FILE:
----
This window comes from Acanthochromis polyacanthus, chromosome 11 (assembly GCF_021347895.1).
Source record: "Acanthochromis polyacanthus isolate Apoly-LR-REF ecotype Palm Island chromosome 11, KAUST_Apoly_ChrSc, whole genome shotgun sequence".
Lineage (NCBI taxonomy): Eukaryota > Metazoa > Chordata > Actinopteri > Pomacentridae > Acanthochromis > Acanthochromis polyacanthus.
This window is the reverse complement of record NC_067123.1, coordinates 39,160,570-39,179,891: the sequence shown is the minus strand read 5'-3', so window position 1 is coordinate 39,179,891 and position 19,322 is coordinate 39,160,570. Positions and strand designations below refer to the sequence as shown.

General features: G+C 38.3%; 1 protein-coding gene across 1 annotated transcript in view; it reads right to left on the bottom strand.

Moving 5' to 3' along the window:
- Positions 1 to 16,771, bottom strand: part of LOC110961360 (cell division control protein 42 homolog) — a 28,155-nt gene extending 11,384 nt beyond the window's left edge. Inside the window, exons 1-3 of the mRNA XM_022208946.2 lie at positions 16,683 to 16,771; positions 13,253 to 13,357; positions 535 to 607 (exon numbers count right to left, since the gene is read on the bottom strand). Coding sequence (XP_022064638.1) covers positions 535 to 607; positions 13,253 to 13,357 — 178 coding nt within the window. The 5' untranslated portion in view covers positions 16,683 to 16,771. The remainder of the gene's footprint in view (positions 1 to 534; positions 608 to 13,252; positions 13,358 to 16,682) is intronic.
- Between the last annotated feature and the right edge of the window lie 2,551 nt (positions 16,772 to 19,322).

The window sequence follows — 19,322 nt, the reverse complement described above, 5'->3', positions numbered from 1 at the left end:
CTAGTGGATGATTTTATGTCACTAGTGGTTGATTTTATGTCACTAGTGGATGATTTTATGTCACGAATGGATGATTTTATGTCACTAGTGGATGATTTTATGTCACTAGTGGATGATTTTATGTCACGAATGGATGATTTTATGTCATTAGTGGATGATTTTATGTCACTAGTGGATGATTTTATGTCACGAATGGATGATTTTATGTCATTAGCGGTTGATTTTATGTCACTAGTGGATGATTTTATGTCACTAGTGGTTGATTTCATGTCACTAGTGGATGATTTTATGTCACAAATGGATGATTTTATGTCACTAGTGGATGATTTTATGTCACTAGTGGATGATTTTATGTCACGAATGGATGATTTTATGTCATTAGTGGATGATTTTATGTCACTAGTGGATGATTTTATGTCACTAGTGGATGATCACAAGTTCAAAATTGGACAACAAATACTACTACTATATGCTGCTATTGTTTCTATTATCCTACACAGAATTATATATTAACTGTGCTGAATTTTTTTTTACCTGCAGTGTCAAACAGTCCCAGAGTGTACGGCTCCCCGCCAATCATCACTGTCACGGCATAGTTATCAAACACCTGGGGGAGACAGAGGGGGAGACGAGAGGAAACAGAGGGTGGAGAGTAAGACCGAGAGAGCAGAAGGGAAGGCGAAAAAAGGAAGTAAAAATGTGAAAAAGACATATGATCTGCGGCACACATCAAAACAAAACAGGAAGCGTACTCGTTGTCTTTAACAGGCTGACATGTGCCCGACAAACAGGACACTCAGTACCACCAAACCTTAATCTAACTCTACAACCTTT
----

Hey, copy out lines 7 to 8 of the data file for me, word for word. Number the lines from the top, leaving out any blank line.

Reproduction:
- Positions 1 to 16,771, bottom strand: part of LOC110961360 (cell division control protein 42 homolog) — a 28,155-nt gene extending 11,384 nt beyond the window's left edge. Inside the window, exons 1-3 of the mRNA XM_022208946.2 lie at positions 16,683 to 16,771; positions 13,253 to 13,357; positions 535 to 607 (exon numbers count right to left, since the gene is read on the bottom strand). Coding sequence (XP_022064638.1) covers positions 535 to 607; positions 13,253 to 13,357 — 178 coding nt within the window. The 5' untranslated portion in view covers positions 16,683 to 16,771. The remainder of the gene's footprint in view (positions 1 to 534; positions 608 to 13,252; positions 13,358 to 16,682) is intronic.
- Between the last annotated feature and the right edge of the window lie 2,551 nt (positions 16,772 to 19,322).